Chula Vista Man Dies from Influenza
A 74-year old man from Chula Vista passed away from influenza last week, marking it the first death caused by the virus this season. As reported by the County Health and Human Services Agency, the Chula Vista resident died August 15 from influenza B and had underlying medical conditions that may have contributed. This has prompted health officials to issue a warning to residents regarding the danger of this virus.
“Influenza deaths can occur at any time since influenza circulates throughout the year. The elderly, pregnant women and those with underlying medical conditions are at higher risk of developing complications from influenza.”-Dean Sidelinger, M.D., M.S.Ed., County interim deputy public health officer
The influenza season typically begins early fall, though the County practices year-round tracking of reported cases. Last season, influenza caused the deaths of 77 people, with a total of 9,655 lab-confirmed cases. So far, there have been a total of 106 lab-confirmed cases in San Diego County, compared to 26 at the same point last year.
Typically, the season’s influenza vaccine becomes available late September, but some pharmacies and clinics are stocking it early. You can see where it is available by checking out the Centers for Disease Control and Prevention Flu Vaccine Finder, or calling ahead and asking your local clinic.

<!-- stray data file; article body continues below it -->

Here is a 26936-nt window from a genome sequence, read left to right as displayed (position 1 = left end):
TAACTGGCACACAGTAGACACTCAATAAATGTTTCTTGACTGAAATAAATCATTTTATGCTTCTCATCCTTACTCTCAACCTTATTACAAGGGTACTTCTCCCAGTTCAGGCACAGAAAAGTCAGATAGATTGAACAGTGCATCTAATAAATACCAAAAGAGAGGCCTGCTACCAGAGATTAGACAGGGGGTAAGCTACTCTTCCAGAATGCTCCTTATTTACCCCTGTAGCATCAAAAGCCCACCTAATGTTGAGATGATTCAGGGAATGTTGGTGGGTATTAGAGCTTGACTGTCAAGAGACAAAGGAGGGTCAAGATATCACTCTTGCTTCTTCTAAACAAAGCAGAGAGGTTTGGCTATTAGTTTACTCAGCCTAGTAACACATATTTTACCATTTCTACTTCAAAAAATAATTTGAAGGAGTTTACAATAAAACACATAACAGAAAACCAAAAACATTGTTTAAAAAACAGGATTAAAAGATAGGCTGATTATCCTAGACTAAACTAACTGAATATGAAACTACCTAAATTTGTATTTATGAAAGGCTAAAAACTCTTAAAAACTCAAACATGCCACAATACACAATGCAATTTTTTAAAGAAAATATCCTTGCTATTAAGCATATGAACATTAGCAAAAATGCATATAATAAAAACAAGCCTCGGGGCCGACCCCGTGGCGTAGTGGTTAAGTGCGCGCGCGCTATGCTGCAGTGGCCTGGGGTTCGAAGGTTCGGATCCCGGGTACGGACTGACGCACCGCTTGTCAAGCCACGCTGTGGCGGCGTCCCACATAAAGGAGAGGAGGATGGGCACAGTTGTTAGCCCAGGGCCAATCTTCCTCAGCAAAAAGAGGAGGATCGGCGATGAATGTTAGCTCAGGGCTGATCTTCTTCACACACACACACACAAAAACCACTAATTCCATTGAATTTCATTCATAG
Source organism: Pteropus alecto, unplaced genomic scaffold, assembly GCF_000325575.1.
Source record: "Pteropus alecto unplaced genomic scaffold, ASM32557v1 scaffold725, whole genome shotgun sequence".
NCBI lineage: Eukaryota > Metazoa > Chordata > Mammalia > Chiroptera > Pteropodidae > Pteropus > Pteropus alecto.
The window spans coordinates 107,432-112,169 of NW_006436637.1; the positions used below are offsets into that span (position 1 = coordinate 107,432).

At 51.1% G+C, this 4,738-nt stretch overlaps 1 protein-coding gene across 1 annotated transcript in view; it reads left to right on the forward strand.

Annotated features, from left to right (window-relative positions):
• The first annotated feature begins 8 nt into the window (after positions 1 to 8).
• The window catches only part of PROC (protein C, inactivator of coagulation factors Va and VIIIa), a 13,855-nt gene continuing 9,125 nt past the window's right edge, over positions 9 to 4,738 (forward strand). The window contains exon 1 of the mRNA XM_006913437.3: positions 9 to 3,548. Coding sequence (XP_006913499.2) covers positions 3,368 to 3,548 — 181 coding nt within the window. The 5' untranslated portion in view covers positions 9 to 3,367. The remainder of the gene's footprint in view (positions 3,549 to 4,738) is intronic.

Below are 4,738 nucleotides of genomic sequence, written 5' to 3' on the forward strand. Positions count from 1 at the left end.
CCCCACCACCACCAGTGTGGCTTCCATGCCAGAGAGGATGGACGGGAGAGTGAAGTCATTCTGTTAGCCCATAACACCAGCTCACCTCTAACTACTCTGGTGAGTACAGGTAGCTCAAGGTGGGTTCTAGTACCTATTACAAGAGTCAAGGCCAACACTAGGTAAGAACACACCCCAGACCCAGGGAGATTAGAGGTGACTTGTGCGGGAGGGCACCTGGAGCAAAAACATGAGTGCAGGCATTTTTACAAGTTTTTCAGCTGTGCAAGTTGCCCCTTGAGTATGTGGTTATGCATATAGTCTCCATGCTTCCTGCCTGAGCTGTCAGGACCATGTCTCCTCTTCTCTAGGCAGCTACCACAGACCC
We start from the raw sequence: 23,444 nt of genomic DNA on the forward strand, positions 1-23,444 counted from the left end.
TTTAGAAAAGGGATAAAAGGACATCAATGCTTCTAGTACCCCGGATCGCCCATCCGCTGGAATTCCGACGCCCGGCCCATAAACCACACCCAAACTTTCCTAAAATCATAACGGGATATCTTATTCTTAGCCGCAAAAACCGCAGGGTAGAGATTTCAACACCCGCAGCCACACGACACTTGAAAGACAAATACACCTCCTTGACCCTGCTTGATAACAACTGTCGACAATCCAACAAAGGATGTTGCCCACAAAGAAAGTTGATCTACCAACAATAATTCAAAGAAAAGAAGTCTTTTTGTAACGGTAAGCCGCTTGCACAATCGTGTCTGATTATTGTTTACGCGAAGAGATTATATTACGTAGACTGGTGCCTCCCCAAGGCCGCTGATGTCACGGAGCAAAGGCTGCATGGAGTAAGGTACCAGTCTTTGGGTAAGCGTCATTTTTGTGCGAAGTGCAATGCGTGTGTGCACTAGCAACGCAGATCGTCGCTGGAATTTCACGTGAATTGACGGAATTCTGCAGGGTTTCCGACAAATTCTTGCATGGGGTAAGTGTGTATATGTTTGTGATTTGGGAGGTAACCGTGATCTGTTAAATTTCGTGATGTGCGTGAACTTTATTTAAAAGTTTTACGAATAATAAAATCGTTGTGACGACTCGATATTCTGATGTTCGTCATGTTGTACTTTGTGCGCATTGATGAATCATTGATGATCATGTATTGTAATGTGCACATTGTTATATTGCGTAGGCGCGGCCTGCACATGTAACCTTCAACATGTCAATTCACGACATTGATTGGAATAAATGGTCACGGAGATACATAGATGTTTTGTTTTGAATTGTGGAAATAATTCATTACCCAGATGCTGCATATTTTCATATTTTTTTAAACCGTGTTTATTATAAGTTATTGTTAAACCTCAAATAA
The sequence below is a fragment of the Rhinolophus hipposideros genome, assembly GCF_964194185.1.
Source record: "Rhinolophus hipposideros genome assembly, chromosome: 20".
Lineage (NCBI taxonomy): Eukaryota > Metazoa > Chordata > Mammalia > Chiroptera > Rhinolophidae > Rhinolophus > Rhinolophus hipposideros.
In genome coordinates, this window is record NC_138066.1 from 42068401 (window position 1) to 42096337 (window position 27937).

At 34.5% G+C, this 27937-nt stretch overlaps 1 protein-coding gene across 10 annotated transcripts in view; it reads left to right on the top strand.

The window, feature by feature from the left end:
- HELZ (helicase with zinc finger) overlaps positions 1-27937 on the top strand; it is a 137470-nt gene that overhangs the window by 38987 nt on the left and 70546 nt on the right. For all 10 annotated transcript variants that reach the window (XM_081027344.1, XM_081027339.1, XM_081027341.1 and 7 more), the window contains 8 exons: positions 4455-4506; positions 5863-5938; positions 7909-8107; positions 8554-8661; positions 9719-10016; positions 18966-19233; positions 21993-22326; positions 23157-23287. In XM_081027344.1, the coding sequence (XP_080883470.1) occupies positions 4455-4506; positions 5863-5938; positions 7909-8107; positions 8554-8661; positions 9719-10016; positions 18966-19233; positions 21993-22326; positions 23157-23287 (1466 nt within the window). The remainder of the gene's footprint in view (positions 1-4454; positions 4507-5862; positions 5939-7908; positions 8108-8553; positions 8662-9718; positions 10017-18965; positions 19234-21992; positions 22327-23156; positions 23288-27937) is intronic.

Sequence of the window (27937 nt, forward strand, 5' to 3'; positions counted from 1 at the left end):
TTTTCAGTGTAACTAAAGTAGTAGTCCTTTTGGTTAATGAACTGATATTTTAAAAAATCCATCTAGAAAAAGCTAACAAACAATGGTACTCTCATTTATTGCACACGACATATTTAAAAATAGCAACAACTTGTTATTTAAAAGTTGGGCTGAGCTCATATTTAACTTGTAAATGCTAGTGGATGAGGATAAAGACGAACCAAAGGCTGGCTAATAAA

Influenza B can be quite severe adults, and even more so when it comes to children and the elderly. If left untreated, it can progress into developing dangerous conditions like pneumonia, bronchitis, and even respiratory failure.
Vaccinations are the best line of defense you can take to keep you from getting sick, but practicing proper hygiene is important as well. This includes:
- Thoroughly washing your hands
- Avoid touching your eyes, nose, and mouth
- Use hand sanitizer
- Clean commonly used surfaces
- Stay away from sick people
It is also important to stay at home if you become ill. Not only will it give you a chance to properly recover, but it will also keep others from getting infected. There is no heroism in powering through and showing up to work or going out in public when you come down with the flu.